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Movies about foster children often come with a certain stigma of being sappy and manipulative. But behind the dull and unattractive title, Short Term 12 shows genuine heart, which makes us care about these characters.
Written and directed by Destin Cretton, Short Term 12 is the story about a young couple who run a facility for children in need. Just don’t mention to the kids that they are underprivileged. Cretton’s script is beautifully written and presents these kids as fully dimensional rather than shallow characters defined only by their troubles.
Brie Larson and John Gallagher Jr. play Grace and Mason, the young couple who are very charismatic and believable as a real couple who really loves each other. But as we soon learn, it is not just the kids who need help getting past their demons. Almost every one of the characters carries around scars, both physically and emotionally. Some go deeper than others and take more than time to heal.
Grace is the one who manages all of the kids and treats them as if they were her own. Inside the facility she is the one people turn to for answers, but outside of those walls we learn that Grace is struggling to keep her life together. She is emotionally distant from Mason, partly due to the surprise realization of an unwanted pregnancy. Grace really does love children, but believes that she is not ready to raise a child of her own. As a result, she has serious doubts about keeping the baby.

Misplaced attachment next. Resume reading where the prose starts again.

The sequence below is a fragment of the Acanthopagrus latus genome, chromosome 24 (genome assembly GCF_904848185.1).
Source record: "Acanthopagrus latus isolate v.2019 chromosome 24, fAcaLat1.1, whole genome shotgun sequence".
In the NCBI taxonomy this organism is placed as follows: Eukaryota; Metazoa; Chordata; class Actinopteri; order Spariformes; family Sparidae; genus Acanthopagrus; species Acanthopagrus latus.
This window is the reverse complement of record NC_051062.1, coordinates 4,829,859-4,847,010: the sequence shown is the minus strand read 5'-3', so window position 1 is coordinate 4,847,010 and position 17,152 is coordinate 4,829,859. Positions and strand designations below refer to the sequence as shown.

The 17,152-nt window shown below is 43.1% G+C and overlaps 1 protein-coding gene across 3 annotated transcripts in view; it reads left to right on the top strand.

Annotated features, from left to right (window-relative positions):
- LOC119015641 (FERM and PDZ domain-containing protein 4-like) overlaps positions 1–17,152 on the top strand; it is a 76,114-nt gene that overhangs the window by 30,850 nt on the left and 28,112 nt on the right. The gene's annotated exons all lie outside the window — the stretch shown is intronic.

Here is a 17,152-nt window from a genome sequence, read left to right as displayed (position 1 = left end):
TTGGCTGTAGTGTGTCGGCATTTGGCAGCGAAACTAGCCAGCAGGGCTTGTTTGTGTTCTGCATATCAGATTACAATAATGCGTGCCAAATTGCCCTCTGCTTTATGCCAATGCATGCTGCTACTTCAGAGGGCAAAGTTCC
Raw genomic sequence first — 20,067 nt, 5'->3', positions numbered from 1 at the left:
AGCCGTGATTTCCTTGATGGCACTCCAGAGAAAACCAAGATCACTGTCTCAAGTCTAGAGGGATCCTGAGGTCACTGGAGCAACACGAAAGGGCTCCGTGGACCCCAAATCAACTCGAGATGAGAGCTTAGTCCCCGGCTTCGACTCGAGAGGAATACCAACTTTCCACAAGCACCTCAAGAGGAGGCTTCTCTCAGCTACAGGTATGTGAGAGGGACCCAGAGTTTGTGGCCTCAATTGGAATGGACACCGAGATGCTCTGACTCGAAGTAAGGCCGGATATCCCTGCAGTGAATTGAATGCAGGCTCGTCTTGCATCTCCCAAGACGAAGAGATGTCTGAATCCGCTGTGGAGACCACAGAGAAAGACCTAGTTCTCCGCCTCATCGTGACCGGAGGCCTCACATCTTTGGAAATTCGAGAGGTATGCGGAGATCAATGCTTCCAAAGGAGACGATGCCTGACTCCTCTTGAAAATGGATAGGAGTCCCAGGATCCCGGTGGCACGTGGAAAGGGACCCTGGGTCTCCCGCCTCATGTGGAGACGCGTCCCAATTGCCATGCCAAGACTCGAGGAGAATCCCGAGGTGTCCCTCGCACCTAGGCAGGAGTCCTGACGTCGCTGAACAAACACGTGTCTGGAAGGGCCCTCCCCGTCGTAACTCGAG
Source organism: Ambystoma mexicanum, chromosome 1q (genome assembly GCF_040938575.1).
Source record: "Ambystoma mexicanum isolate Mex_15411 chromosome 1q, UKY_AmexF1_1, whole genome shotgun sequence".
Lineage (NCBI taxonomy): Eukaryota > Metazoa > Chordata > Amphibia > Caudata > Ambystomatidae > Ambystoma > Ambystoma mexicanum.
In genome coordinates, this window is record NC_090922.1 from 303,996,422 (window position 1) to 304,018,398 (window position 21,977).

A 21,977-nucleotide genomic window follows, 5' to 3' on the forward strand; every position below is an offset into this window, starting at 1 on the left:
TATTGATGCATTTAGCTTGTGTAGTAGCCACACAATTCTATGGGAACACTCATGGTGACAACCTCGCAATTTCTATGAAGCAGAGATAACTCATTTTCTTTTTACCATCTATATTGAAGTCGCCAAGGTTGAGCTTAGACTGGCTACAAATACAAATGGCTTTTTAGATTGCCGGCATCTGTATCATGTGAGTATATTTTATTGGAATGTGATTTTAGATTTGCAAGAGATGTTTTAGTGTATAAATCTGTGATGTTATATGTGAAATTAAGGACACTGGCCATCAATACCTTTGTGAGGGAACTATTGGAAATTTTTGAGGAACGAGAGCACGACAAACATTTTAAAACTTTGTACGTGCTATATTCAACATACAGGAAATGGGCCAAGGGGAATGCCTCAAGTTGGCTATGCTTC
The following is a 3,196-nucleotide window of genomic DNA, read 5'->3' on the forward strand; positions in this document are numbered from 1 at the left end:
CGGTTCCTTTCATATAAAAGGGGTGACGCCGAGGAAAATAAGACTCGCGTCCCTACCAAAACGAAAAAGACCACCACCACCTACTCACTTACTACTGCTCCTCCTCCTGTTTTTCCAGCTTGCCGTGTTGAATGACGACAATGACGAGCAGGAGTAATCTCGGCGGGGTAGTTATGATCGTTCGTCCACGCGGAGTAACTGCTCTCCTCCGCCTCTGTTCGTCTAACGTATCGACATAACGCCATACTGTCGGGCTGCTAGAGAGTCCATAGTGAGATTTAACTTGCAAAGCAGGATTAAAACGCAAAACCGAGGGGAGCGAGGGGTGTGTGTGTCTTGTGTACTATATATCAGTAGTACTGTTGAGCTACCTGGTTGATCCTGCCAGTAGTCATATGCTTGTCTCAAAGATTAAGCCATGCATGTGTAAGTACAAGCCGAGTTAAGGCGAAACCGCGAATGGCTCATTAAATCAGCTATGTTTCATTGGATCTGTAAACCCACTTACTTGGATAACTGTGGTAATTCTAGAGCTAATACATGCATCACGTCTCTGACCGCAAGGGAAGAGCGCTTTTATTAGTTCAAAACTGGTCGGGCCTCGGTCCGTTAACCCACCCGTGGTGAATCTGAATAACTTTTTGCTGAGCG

Cretton does an excellent job using the camera that makes us to feel as if we are one of the children observing the action. Cretton invites us into many personal situations and has the camera lingering on the subjects without a cut so that the tension and the emotional velocity continues to grow, not giving us a chance to catch our breath.
For a movie that involves many dark themes, this is not a depressing movie. There are lots of lighthearted and humorous moments throughout, many of which involve new staff member Nate, played by Rami Malek, who awkwardly tries to fit in with the community. None of the characters are overly serious about anything because if they were than they wouldn’t be able to develop relationships with each other and the movie would become much less enjoyable.
Nobody in this movie is perfect; they each have their own troubles. Some have overcome their problems and others are experiencing their darkest moments, but they are not alone. Opening up and letting people in can be a very difficult thing to do. Grace is experiencing this firsthand. Although she is trying to have others open up to her, she doesn’t come off as hypocritical because it is so difficult to do. And like Grace, we are patient with all of these characters because we care about them so much and are eager to see them overcome this obstacle.